Business Columns & Blogs

CEOs consider whether Miami is the ideal spot for a soccer team and stadium

South Florida CEOs were asked: Does Miami need a soccer team — and if so, should the city be leasing out land to a private entity to build a stadium?
South Florida CEOs were asked: Does Miami need a soccer team — and if so, should the city be leasing out land to a private entity to build a stadium? Getty Images/iStockphoto

CEOs were asked: Does Miami need a soccer team — and if so, should the city be leasing out land to a private entity to build a stadium?


No and No. However, I am not into sports, and soccer definitely appeals to the international community that makes up our region.

Jennifer Cramer, CEO, co-founder, The Spice Lab


Miami is an international city and soccer is definitely one of the fastest growing new sports here in America. As a hub for Latin America and connector to Europe, it’s logical that Miami have a world class soccer franchise.

Maurice R. Ferré, CEO, chairman, INSIGHTEC


I believe Miami is the right market for professional soccer and there is a good team ready to invest and activate without the use of public funds. The people of Miami voted to initiate lease negotiations and I believe it should be honored.

Adriana Jaegerman, senior principal, managing leader, Stantec


Miami would benefit in many ways from having its own professional soccer team, but as we have seen first hand from the Marlins stadium debacle, that does not mean taxpayer dollars should be used to subsidize private sports franchises. Leasing the land at market value is absolutely fine, but creating massive public debt and committing to long term rent subsidization is a reckless and corrupt waste of public money. The current short-sighted negotiations between our leaders and the soccer group — which yet again totally sidelines informed input from taxpayers — seem surreal to me; it’s as if they’ve forgotten every painful lesson of our recent past.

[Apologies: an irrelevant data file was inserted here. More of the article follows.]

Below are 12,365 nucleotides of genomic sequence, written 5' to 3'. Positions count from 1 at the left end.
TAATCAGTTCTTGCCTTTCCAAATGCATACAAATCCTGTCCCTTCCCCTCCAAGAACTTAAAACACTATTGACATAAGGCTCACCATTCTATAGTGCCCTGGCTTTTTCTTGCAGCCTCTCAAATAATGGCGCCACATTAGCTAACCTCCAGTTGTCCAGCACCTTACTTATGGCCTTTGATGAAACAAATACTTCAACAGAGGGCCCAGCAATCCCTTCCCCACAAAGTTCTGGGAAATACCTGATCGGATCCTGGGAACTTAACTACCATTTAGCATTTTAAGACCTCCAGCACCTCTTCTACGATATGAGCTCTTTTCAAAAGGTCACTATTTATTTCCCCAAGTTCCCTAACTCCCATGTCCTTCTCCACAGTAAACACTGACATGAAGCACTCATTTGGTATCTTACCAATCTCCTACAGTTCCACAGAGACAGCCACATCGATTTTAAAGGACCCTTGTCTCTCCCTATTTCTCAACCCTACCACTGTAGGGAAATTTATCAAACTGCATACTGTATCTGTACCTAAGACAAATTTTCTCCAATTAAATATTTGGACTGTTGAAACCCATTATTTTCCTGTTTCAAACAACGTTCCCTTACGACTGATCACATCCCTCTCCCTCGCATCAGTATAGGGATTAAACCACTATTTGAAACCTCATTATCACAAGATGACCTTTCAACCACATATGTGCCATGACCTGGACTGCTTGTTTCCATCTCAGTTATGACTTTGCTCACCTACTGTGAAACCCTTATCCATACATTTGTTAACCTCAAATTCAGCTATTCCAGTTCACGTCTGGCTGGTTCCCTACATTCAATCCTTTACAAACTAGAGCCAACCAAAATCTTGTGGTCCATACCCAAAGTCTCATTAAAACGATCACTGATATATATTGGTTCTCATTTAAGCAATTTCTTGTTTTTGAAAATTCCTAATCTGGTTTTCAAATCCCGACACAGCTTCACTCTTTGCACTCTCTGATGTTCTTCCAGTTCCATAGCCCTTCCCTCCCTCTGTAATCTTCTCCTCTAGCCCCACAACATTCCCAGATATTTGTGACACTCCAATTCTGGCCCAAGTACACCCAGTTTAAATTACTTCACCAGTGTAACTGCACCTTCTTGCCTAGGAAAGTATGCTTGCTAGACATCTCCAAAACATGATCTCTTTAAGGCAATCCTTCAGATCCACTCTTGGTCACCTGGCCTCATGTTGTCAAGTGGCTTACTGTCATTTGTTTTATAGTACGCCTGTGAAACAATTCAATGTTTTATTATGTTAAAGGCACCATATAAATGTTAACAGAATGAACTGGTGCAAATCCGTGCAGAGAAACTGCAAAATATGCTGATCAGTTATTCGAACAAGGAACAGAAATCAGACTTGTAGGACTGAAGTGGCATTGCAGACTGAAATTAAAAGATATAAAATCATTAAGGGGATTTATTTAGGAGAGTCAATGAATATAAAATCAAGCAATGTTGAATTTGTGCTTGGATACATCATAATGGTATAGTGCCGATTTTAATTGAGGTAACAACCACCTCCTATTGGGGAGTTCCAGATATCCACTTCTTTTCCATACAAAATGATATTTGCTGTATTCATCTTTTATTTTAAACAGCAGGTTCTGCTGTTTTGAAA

José E. Latour, founding partner, LatourLaw


A new soccer team enhances the image of Miami as an international city. It is incumbent upon elected officials to craft a long term community benefits agreement with the owners of the soccer team that improves the community if a stadium is built on city property. Anyone leasing public space must be inclusive of the community and be held accountable to the commitments made to the community

Beatrice Louissaint, president, CEO, Florida State Minority Supplier Development Council


I’m British by background so I’m biased. My club, Norwich City, was recently promoted to the Premier League and the Norwich area has a population of only 300,000. So I think Miami, the seventh biggest metro area in the U.S.A., with its great diversity including so many Latinos, can easily generate sufficient support to fund a profitable soccer team. Every city, town, village needs a soccer team. Soccer is a global sport for good reason: It’s “the beautiful game” that’s accessible to everyone

John Quelch, vice provost, University of Miami Dean, Miami Business School and Leonard M. Miller University Professor